“Unpretentious and remarkably good-hearted, Love Is Strange is not strictly the gay-rights film its premise might suggest, nor is it easily classifiable as anything else. It’s part romantic comedy, part aging drama, part family portrait, part ode to a beloved city. What all those parts add up to is something rather marvelous and moving. I left the theater on Thursday morning feeling sad and happy and, maybe, a little wiser.”
“Populated by a menagerie of low-lifes and genial dopes—played by a uniformly excellent cast including Kate Walsh, Oliver Platt, Bob Odenkirk, Adam Goldberg, and Colin Hanks—Fargo is akin to FX’s other great crime series, Justified, only with that show’s cool wit swapped out for a loopiness that frequently, and alarmingly, tips over into near-existential dread. That the show maneuvers these sometimes sudden changes in tone so seamlessly is its chief delight. I’ve seen four episodes and am itching for more.”

Walkin home

“On a show that has partly been about uncovering the various lies and compromises embedded in the American dream, Peggy has always seemed like our only occasionally daunted hope for the future. What does that future hold for Peggy, and by some weird extension, for us? From the looks of it, there may be some tough times in the coming weeks. But I still think Peggy, with her reliable pluck and spark, will ultimately be the one who saves the day.”

Roger and Maureen, the later years

This was a lot of work. Read it if you dare!

April fool

It’s funny to enter that brief (briefer and briefer every year, it seems) season when you can’t blame the weather. It’s nice enough now, I guess. It’s rainy, sure, but it’s not freezing cold, my winter coat is probably done for the year. And it’s not getting dark until 7 or so, meaning we’re mostly getting the light we need to stay above the line of seasonal affective whatever. This is the weird liminal time before it’s 90 degrees and we’re allowed to let our resolve melt. Right now we’re forced to shrug and admit that the weather’s fine, but things just aren’t that great.

Many things are great! There’s so little concrete to complain about that it seems kind of silly to even sit down (or lie down, I’m in bed, all right?) and type out “things just aren’t that great.” But perspective is for later, I guess. So at the moment I’m letting myself vibrate at a familiar frequency of vague unease, and restlessness, and loneliness, and plenty else. And I can’t blame the weather! That excuse is gone for the time being, and all that’s left is me in shirtsleeves and a light jacket, wondering what all the fuss is about. 

This is the time of year when people start doing things again. I’ve noticed a lot more handholding, now that hands aren’t mittened or stuffed in pockets. Outdoor seats are popping up again—outdoor seating being a magical thing that makes pretty much anyone look relaxed and cool and happy, in control of the world. If they weren’t, how could they be sitting still with a glass of something while the busy world groans on by, just inches away from them?

I walked into a bar in Williamsburg a week ago for a friend’s afternoon birthday party, and there was a painting class going on, everyone working on their own version of the same rainbow-streaked sky, the same happy rocks bordering the same calm, blue ocean. It was a surreal sight, a field of easels and canvases filling the front of a little bar on Roebling Street.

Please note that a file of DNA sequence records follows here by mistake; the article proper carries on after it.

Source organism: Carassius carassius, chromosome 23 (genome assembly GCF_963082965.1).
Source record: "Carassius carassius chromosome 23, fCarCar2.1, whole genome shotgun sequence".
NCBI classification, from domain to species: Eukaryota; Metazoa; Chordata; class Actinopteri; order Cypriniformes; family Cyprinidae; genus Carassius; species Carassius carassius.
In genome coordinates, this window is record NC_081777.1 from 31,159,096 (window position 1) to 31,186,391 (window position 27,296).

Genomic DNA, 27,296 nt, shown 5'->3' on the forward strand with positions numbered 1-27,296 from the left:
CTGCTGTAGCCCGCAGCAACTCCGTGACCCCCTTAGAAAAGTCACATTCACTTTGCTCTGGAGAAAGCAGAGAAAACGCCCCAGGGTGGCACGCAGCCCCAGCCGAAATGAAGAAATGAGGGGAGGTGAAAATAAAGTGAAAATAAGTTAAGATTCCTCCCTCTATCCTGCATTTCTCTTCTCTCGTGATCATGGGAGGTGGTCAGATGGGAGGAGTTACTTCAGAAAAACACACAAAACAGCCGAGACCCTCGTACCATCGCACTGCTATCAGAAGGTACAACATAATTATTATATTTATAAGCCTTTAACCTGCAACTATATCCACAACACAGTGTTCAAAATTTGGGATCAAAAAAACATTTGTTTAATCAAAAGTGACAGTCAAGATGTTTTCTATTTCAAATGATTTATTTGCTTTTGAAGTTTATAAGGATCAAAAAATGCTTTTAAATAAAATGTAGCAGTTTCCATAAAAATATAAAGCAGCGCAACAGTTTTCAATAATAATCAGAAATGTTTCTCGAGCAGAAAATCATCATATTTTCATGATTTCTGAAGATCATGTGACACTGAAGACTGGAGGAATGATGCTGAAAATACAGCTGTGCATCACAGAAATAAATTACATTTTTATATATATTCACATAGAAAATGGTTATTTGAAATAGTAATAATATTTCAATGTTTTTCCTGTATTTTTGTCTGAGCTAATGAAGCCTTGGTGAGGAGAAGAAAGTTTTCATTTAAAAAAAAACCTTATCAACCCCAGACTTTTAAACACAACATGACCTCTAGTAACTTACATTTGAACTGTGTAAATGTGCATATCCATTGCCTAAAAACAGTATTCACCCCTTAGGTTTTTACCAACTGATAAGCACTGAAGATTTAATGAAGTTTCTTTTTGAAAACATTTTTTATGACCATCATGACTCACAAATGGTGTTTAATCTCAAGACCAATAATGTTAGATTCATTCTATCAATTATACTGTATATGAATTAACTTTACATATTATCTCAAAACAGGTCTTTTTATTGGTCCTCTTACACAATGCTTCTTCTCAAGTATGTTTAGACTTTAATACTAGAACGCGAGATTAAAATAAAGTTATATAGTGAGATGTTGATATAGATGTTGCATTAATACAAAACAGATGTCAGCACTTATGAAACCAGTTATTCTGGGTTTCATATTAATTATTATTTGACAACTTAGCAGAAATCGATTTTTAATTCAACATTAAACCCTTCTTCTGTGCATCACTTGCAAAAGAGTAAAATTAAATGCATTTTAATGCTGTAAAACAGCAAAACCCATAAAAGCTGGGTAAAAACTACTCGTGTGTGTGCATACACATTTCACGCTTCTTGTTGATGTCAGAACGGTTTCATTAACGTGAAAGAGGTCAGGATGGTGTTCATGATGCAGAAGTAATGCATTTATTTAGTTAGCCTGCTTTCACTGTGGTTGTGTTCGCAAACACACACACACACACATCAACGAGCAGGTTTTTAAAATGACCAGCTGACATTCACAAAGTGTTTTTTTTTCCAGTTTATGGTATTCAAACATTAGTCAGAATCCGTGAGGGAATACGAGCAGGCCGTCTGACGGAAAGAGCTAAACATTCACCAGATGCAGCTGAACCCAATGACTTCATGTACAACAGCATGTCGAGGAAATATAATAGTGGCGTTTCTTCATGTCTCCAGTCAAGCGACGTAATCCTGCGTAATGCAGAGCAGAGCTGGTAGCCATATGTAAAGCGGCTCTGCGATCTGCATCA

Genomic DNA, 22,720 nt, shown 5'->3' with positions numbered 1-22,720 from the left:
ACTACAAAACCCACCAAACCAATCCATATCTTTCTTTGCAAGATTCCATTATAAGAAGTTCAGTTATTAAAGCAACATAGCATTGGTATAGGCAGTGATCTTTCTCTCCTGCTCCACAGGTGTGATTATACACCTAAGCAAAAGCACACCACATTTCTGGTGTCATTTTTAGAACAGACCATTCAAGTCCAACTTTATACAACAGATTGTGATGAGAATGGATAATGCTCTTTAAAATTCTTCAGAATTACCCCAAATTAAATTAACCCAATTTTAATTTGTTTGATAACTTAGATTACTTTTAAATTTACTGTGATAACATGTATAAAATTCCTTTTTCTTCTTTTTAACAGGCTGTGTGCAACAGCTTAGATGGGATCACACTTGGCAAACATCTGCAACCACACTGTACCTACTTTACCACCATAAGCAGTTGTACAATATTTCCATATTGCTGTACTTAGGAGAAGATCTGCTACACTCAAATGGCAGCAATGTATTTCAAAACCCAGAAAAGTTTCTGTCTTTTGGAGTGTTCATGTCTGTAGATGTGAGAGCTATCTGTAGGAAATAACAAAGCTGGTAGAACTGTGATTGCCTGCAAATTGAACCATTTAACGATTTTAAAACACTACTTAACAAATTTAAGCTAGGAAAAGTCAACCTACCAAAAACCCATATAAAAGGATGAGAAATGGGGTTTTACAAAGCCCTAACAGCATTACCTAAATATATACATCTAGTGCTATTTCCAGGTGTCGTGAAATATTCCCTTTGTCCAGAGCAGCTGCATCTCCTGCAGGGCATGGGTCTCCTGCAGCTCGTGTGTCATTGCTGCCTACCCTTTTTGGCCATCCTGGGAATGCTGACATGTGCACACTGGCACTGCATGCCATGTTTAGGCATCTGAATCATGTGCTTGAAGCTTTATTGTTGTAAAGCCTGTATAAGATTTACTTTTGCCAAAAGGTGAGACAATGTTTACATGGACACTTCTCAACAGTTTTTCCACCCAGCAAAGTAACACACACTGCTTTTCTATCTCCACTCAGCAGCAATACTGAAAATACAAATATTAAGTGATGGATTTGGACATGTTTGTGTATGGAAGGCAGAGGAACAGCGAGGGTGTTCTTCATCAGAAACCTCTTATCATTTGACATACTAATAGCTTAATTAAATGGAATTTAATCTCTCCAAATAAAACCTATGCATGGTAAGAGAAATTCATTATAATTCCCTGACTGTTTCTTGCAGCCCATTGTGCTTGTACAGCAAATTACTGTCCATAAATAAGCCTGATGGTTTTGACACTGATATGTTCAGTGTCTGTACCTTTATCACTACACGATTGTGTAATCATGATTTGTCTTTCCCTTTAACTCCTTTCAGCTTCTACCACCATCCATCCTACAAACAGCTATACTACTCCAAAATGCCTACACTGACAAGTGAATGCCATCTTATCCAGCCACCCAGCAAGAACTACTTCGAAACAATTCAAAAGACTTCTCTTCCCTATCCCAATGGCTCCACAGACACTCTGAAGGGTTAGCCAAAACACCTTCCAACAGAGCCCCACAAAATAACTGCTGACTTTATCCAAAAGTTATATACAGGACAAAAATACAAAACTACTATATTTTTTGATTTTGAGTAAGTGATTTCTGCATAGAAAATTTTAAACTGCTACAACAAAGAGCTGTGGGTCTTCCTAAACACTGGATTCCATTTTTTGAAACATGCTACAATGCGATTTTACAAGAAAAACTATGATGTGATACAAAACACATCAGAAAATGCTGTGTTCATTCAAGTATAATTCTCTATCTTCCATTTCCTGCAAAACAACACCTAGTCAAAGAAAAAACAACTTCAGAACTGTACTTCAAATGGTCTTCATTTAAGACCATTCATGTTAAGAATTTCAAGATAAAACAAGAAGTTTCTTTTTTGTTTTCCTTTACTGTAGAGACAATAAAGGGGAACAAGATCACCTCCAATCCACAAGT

But it was a sunny, warm day in late March, so it didn’t seem that surreal. People are doing things now! Which is exciting, encouraging hopefully. But it can also make you feel more stuck if you find yourself feeling stuck anyway. “What do I do with all my time?” is a little memory game I find myself playing, tracing back each weekday and weekend as far as I can go. There aren’t any painting classes that I can remember, certainly not any handholding, not any al fresco afternoons so far this season. Which is normal, mostly. But this is the time of year when you want to feel delightfully weighted down by that kind of possibility. It’s a good replacement for the peculiar comforts of being cold and bundled up, for feeling cozy at home instead of hidden away.
My sister’s taking a painting class. Not the one in the bar, a different one, in DUMBO. Her teacher said she has real natural talent, something she’s known since she was a kid but has ignored for a long time. It could be nice to do something like that, to relearn something. Or maybe I should just start clearing the sweaters out of the drawers, start the weird work of remembering my summer clothes. A pair of shorts I forgot I had, a receipt from last summer still in the pocket. I know it’s not shorts weather just yet, but it might be useful for now to pretend that it is. To try to catch a hazy glimpse of myself trudging up 2nd Avenue, or wasting away in a subway station. So sure that the terrible heat will never end, that fall cannot possibly come soon enough. 
“When the jokes are ultimately as good-natured and silly as they are on Silicon Valley, it makes for a perfectly entertaining and likable series. But it’s so far too flimsy to turn over the heaviest rocks and poke at what wickedness and grotesquerie lies underneath. And there is a lot of wickedness and grotesquerie in the Bay Area! Of course this show doesn’t have to be some grimly satiric exploration of the evils of empty capitalism, but it could maybe be a little more, y’know, disruptive.”